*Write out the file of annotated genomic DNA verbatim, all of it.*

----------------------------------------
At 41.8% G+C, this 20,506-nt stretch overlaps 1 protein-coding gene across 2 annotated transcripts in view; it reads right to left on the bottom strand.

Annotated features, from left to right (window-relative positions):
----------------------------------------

At 41.8% G+C, this 20,506-nt stretch overlaps 1 protein-coding gene across 2 annotated transcripts in view; it reads right to left on the bottom strand.

Annotated features, from left to right (window-relative positions):